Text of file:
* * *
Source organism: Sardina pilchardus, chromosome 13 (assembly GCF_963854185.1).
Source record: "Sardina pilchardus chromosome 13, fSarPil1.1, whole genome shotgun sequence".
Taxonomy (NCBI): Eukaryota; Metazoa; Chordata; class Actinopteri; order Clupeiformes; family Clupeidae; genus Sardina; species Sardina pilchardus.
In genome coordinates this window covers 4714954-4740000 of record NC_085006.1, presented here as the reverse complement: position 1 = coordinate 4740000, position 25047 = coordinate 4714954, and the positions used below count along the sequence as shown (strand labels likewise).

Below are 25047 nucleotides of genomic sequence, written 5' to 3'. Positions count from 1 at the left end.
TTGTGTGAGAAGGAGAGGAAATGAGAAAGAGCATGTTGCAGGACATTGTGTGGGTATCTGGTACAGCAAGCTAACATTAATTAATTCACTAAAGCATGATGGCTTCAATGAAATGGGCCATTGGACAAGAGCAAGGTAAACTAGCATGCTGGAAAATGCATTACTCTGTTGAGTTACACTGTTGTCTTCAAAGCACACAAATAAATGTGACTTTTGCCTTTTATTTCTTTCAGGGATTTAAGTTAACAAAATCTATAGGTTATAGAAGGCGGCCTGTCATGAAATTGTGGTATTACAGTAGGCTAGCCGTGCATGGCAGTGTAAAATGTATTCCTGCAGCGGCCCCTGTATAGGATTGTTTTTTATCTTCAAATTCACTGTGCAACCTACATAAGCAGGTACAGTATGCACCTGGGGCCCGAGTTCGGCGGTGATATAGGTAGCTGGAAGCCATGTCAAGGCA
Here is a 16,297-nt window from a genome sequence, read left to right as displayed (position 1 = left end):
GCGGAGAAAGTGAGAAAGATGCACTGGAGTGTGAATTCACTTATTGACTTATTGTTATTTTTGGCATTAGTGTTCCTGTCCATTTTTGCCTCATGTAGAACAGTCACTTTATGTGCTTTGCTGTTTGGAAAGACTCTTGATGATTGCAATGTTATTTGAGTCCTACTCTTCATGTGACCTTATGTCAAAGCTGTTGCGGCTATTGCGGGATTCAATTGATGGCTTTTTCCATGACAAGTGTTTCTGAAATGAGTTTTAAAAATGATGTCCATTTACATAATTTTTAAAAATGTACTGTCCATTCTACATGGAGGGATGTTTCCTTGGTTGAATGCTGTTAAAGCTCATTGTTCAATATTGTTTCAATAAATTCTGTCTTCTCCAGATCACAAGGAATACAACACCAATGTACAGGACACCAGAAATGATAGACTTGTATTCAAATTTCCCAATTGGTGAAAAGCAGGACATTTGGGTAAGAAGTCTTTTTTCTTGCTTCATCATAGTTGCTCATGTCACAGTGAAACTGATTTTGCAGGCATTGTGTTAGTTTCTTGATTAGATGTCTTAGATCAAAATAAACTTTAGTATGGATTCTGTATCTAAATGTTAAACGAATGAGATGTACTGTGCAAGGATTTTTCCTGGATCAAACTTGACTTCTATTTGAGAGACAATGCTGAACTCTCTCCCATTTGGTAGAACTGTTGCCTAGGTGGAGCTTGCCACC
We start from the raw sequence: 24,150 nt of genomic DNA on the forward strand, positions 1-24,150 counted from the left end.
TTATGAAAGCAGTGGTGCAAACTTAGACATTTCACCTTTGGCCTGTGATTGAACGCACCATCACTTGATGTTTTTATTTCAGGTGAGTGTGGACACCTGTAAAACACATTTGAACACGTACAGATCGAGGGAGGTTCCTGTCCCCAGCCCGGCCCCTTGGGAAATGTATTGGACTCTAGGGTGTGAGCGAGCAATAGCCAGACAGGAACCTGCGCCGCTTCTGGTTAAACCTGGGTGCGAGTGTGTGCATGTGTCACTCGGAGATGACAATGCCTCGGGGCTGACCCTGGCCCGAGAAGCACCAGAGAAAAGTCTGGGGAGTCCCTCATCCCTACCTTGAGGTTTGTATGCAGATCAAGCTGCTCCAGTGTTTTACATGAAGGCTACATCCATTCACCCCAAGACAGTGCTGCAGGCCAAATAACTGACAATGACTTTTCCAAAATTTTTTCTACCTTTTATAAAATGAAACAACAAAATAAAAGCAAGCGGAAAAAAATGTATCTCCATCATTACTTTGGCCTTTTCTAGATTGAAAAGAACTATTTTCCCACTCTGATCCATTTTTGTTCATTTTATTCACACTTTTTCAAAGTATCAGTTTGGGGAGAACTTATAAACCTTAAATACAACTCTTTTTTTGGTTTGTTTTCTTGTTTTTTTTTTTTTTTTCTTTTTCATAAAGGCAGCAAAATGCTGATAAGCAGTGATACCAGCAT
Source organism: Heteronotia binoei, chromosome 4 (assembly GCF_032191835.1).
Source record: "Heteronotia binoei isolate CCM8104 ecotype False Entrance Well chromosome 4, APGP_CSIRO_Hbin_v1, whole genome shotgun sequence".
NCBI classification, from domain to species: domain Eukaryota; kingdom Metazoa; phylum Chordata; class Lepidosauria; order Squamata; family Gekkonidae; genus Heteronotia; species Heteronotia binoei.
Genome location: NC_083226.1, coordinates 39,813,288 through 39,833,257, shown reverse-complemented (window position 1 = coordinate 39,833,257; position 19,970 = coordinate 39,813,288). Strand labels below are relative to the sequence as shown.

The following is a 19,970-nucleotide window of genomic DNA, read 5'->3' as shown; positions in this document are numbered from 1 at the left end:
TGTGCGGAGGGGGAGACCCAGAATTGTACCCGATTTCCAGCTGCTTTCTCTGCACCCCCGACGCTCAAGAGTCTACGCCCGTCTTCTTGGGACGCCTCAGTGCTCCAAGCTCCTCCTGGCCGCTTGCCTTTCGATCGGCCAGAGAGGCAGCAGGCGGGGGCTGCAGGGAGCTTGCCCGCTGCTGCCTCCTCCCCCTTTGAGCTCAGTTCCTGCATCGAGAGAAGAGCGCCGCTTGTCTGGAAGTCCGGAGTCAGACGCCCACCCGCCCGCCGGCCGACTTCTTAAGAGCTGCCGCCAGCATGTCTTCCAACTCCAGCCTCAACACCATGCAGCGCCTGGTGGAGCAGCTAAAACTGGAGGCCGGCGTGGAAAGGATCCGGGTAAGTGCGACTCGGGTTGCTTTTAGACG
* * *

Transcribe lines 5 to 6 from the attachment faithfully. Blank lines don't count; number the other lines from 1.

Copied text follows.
Below are 25047 nucleotides of genomic sequence, written 5' to 3'. Positions count from 1 at the left end.
TTGTGTGAGAAGGAGAGGAAATGAGAAAGAGCATGTTGCAGGACATTGTGTGGGTATCTGGTACAGCAAGCTAACATTAATTAATTCACTAAAGCATGATGGCTTCAATGAAATGGGCCATTGGACAAGAGCAAGGTAAACTAGCATGCTGGAAAATGCATTACTCTGTTGAGTTACACTGTTGTCTTCAAAGCACACAAATAAATGTGACTTTTGCCTTTTATTTCTTTCAGGGATTTAAGTTAACAAAATCTATAGGTTATAGAAGGCGGCCTGTCATGAAATTGTGGTATTACAGTAGGCTAGCCGTGCATGGCAGTGTAAAATGTATTCCTGCAGCGGCCCCTGTATAGGATTGTTTTTTATCTTCAAATTCACTGTGCAACCTACATAAGCAGGTACAGTATGCACCTGGGGCCCGAGTTCGGCGGTGATATAGGTAGCTGGAAGCCATGTCAAGGCA